He also claims to not be foolhardy when it comes to climbing. I disagree. It is amazing that this man is still alive (though some of his climbing partners, including a brother, did not survive their expeditions). "Storm? Lets keep trying! I will keep trying alone! Let's split up!" Crazy talk. He seems to have mellowed a bit with age. He has also had at least 3 wives (3 are mentioned by name in this book), and I can imagine how being married to someone with such a one-track mind would be exhausting. He has at least 1 son and daughter. Even at the age of 70 he cannot stop traveling to remote locales, having adventures.

But the book. It is interesting, the writing is fine if the translation (from German) a bit awkward at times. (Cram full for crammed full, for example.) But what this book needs are a few maps, a glossary of climbing terms, and a glossary of people. So many names are thrown out there (are these people historically significant? some are for sure); so many climbing terms (tower, piton, bivy sac, buttress, rock slabs, friable, etc etc etc) thrown out on the assumption that the reader knows what they are.

So an interesting read, but I do not think I would like this man in person.

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review 2015-11-07 00:09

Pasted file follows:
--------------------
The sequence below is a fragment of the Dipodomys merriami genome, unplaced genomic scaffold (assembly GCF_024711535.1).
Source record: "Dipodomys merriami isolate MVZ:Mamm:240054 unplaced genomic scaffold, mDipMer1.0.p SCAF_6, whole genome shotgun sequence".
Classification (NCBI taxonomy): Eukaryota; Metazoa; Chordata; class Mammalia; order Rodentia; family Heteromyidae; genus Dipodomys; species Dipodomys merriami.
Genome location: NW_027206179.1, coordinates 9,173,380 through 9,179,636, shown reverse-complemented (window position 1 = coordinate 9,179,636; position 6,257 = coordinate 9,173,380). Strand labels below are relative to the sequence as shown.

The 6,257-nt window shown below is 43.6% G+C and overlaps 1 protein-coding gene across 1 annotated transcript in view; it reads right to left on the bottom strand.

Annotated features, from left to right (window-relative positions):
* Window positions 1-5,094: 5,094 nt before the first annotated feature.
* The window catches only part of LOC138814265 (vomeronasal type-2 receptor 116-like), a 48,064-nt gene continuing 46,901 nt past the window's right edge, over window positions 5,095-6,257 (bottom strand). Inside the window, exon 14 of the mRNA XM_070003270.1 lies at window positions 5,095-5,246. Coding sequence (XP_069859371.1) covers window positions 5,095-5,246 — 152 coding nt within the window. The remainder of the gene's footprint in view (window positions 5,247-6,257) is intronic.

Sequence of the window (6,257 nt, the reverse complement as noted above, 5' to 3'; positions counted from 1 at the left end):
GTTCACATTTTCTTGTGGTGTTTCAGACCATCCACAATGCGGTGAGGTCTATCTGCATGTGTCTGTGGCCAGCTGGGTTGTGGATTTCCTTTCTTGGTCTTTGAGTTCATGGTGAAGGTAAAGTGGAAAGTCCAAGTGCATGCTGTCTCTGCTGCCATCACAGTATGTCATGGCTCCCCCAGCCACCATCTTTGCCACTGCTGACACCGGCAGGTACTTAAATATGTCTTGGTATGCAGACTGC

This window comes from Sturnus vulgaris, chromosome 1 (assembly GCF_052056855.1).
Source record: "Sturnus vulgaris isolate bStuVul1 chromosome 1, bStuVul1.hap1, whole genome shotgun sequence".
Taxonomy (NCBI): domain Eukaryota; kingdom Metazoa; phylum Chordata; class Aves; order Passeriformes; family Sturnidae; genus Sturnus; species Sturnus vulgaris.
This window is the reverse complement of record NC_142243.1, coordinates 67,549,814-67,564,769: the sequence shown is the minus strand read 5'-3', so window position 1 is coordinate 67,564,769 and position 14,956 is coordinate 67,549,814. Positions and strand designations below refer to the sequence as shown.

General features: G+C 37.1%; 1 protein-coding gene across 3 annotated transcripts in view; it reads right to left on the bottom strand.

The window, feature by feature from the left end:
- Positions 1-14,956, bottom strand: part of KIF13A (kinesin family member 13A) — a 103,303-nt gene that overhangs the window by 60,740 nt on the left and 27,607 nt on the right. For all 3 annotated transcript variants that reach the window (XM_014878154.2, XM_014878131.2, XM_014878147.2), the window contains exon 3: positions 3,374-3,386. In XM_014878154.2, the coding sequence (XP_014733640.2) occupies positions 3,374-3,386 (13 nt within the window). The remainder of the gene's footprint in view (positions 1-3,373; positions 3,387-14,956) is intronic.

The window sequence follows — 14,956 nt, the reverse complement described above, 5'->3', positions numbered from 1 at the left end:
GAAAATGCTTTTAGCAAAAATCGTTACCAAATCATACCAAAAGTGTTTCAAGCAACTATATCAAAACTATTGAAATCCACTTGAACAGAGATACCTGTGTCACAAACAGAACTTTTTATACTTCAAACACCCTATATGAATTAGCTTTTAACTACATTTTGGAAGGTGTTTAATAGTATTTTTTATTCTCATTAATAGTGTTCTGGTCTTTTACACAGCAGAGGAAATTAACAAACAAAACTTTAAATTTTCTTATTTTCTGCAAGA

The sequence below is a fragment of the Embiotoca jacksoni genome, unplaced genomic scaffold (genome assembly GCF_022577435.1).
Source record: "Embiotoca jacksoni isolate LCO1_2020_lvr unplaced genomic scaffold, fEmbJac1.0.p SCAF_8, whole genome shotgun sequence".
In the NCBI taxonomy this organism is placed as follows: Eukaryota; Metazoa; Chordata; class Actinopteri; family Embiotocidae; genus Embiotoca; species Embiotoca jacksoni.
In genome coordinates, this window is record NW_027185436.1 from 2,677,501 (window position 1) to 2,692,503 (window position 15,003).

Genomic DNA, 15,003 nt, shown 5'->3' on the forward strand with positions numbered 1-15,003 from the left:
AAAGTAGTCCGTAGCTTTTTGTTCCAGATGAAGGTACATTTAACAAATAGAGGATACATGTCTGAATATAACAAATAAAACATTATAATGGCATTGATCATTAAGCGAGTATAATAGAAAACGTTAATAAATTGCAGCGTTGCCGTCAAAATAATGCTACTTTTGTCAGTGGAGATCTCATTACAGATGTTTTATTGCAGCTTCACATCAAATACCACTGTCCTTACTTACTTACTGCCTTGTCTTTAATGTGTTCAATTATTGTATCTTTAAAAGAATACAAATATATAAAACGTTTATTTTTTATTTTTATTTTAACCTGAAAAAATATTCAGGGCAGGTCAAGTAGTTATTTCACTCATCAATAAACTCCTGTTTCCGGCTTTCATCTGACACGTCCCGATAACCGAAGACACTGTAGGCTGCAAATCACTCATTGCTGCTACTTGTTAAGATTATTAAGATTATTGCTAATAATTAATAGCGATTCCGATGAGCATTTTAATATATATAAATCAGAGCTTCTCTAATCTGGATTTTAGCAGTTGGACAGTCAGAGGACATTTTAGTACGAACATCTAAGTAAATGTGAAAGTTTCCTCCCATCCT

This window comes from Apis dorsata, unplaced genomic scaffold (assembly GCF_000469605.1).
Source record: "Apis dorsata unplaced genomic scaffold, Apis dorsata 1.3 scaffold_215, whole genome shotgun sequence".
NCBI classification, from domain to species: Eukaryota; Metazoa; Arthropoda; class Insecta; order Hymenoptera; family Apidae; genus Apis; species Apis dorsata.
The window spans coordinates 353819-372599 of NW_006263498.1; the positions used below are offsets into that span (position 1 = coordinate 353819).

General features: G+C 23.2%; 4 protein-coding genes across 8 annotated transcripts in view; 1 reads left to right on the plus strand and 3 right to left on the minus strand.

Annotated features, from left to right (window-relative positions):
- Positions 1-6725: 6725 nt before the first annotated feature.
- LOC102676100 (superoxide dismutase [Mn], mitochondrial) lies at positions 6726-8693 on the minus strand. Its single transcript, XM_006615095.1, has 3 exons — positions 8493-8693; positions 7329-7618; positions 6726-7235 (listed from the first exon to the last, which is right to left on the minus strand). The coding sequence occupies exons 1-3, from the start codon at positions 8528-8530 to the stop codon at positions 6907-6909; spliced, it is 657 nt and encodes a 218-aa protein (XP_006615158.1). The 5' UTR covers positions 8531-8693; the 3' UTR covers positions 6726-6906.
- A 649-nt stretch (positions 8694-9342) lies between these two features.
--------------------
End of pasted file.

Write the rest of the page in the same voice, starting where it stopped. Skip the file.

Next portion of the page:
A Sandy Grave
A Sandy Grave - Donna M. McDine

Friends, Leah, Nicole and Hayley are looking forward to their beach vacation.  When they arrive, they find an unappealing surprise.  A whale has washed up on the shore and the police are investigating!  Someone has poached teeth from the whale.  When the girls notice some men acting strange, they decide to act.  

This is a great story for middle readers.  It brings to light the  important issue of poaching that isn't usually discussed with kids.  The writing is simple but exciting, helping kids dig into the issue.  The characters in the story are easy to relate to and go through the process to ultimately make the right decisions and bring the poachers the attention of the authorities. With a great message and great characters, A Sandy Grave makes an exciting and educational story.

This book was received for free in return for an honest review.